The Erne Packet 1844.

The Erne Packet Thursday January 4th 1844.

Tea Meeting – In Inishmore School-house the Wesleyan Methodist Society held a soiree on Friday night last, the intention of which was to add to the missionary fund, that the lamp of life might be sent to shine through the dark regions of the earth, to dispel the clouds which satanic influence had, cast around that they might see the futility of the Gods of India, and the Idols of Africa, with the imaginary virtues of the water rivers in which mothers plunge their living infants into the open jaws of the crocodile to appease the wroth of a supposed Deity, and to substitute in their place the simplicity of the gospel and the worship of the one living and true God. Merry hearts and glad  faces were the characteristic features which the meeting wore and the ladies heightened the pleasures of the evening by their beverage being of the best quality, and their attention in suiting it to the different palates of each. Nothing can be more delightful than these, meetings — first, while it unites friends in affection and love to each other, it again serves the all-important purpose assisting in sending the everlastings gospel to the benighted heathens of all parts of the world. After tea the Rev. Mr. Pratt was called to the chair, and when he had expatiated on the honours done to him by calling him to fill such an elevated position which he felt himself so incapable of occupying, he then spoke of the importance of missionary exertions from the circumstances of the case being of an all-important nature, as their eternal interests are concerned and the redemption of souls. When he had resumed his seat the Rev. Mr. Burn was called on to speak—the warmth and zeal of his manner, and the anecdotes, which he told being so appropriate added greatly to the good feeling which prevailed throughout the meeting. The speakers following were the Rev. Mr. Derby and the Rev. Mr Mulloy Wesleyan Ministers. We refrain from saying anything of what they said as description would fail to give any idea of the abilities and talent which they displayed on the occasion. At 10 o’clock the meeting separated all well pleated with the pleasures of the evening and the information they received—(Communicated)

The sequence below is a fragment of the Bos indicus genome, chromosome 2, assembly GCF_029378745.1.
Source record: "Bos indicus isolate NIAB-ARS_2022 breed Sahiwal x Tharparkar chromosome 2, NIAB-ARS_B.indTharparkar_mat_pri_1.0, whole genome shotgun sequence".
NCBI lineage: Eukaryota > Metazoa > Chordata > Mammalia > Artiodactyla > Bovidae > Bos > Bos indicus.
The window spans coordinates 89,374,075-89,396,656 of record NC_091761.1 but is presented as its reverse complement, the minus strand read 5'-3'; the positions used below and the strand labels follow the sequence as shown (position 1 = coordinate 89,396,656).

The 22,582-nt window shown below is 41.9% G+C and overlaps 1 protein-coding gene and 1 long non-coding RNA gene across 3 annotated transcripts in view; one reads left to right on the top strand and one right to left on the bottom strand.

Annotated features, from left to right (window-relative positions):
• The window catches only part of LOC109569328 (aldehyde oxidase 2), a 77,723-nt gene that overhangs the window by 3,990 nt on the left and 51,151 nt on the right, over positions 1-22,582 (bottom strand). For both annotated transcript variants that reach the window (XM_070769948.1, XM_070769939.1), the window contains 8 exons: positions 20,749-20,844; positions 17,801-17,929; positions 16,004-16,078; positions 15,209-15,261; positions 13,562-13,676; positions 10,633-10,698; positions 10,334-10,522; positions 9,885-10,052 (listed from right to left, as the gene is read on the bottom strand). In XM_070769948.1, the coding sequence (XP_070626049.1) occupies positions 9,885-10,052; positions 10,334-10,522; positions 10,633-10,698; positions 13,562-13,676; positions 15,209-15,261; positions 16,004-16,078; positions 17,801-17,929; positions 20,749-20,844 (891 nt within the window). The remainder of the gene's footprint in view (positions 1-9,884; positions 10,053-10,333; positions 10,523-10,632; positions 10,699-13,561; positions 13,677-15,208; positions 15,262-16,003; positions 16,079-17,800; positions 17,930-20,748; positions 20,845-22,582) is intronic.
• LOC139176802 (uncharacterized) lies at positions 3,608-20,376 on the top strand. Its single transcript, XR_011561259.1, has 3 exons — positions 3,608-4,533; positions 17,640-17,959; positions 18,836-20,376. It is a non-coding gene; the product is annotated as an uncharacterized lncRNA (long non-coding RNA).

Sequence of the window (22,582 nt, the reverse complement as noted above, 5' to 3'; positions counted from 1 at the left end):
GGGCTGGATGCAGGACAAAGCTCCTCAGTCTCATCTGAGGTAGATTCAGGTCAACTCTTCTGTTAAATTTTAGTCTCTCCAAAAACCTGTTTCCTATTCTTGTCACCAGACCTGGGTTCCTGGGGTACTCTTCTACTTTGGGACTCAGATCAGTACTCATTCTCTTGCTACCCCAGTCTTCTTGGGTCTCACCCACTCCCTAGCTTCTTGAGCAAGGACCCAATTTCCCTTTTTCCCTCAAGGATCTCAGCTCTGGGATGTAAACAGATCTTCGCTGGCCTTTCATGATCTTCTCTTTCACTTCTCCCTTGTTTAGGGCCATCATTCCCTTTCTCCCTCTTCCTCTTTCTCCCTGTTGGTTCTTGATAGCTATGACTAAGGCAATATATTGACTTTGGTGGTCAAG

MASONIC FESTIVAL. Yesterday week being St. John’s day, the members of the Enniskillen Masonic Lodge No. 891, dined together, the Worshipful Master in the chair. After the cloth was removed the usual constitutional and masonic toasts were drank, and the evening was passed in the most happy and respectable manner.

MILITARY. Friday last, a party of the 60th Rifles stationed at Cavan, escorted a large quantity of ammunition into this garrison, which left Dublin five or six days previous. This and Charlemont’s magazines are, we believe, the only two in the northern district  from which the Constabulary and Military stations are supplied.

FIRMANAGH FARMING  SOCIETY;—We are sorry to learn that five or six gentlemen of the county have ceased membership with this most useful society. Although most of them; if not all, are we, are aware, connected with branch societies in their respective baronies or districts, we regret they have not seen the necessity of supporting the Parent institution from which evidently so much good has emanated.

THE WEATHER. — The almost unprecedented soft weather we have had during the Christmas changed to a smart frost on Monday, which continued to yesterday evening, when thaw and rain set in.

CHARITY. The Hon. and Rev. J. C. Maude; has received £1 0s 6d in fines levied at Petit Sessions, viz: — 14s. 6d for the poor of Enniskillen, and 6s for the county Infirmary.

One comment on “The Erne Packet 1844.

  1. Marion Maxwell says:

    Good stuff, john. I’m up for anything to do with Wesleyism in Fermanagh . M

    Date: Mon, 1 Aug 2016 11:02:57 +0000 To:

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